make this happen? The only way to grow is eliminate all areas that you run to in order to feel safe. Be willing to make mistakes. Growth is painful, but it won’t stay that way.
Protecting the people and seeing past our walls (obstacles), while building a future that will endure is the mark of good leadership. Isn’t this what we want in our leaders? Do we really want people protecting their own safety nets or extending their own insecurities simply because they refuse to understand or listen? Harsh words I know, but it is true. And yet the reverse is true as well. Visionary (imaginative) solutions without accountability to boundaries will lead to confusion. There is no growth when Confusion has entered the room.
Our world is very different today than it was 10 years ago. Events move much faster and people have a tremendous amount of stress in their lives. Professional rescuers (paid and non paid alike) must be guided with pinpoint accuracy. Attention spans are shorter and “making the complicated simple” is a skill that we all need to master. Sometimes unpacking the clutter of misunderstanding means some painful and frustrating moments. Pushing through a crux decision means that a bias needs to be tossed for a greater understanding.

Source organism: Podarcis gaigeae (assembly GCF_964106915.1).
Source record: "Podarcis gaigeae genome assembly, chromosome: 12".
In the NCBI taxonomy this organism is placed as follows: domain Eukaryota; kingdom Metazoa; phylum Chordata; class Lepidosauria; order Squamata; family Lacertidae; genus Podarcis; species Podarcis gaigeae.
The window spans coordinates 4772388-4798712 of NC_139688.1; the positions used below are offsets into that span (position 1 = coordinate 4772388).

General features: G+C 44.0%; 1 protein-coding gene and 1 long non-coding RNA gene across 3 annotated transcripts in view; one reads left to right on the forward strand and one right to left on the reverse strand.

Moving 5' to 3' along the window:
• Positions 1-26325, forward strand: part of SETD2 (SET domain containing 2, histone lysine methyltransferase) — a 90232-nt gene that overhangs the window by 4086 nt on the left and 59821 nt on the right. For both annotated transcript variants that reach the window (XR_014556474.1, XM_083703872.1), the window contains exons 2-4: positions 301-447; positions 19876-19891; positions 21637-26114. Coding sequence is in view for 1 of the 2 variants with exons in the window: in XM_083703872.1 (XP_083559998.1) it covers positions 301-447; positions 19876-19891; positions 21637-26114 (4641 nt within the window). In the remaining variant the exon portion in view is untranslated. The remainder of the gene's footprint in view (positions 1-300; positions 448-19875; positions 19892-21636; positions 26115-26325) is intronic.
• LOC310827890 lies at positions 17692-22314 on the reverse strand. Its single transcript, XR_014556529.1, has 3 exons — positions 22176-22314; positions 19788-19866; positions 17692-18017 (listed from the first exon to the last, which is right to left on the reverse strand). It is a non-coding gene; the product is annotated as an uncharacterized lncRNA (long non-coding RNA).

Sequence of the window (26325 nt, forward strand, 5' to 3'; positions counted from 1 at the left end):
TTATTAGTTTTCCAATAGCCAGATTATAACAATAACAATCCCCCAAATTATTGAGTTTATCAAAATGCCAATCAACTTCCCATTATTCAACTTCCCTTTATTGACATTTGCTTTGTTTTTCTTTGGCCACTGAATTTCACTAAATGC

Because none of us are created equal… we all carry a part of the solution with us. The job of a guide or trainer is to pull the gold out of others. This means that not all “guiding or training services” are equal. Within leaders not all leadership methods work all the time and as humans, we have an innate desire to help right? So we serve others and allow others to serve us and when we allow this process to come full circle, we will gain a huge advantage we hadn’t seen or understood before and this is called Clarity and clarity is the quality of being easy to see or hear; sharpness of image or sound… It just works!
When all is said and done, it is clarity we are after. Systems are a group of thoughts, skills, elements or structures that together perform one or more vital functions seamlessly, efficiently and effectively. This is how a team grows, but the individual will grow during, before and after. The Chicken Or The Egg?
Call us or email us… If you are needing a little or a lot of assistance in getting you and or your team to a place of “high performance”… we can help. You guys are World Changers! Lets do this!
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Peace on your days…
4 thoughts on “90+10 Does Not Equal a 100% Solution: Treat It All as an Adventure”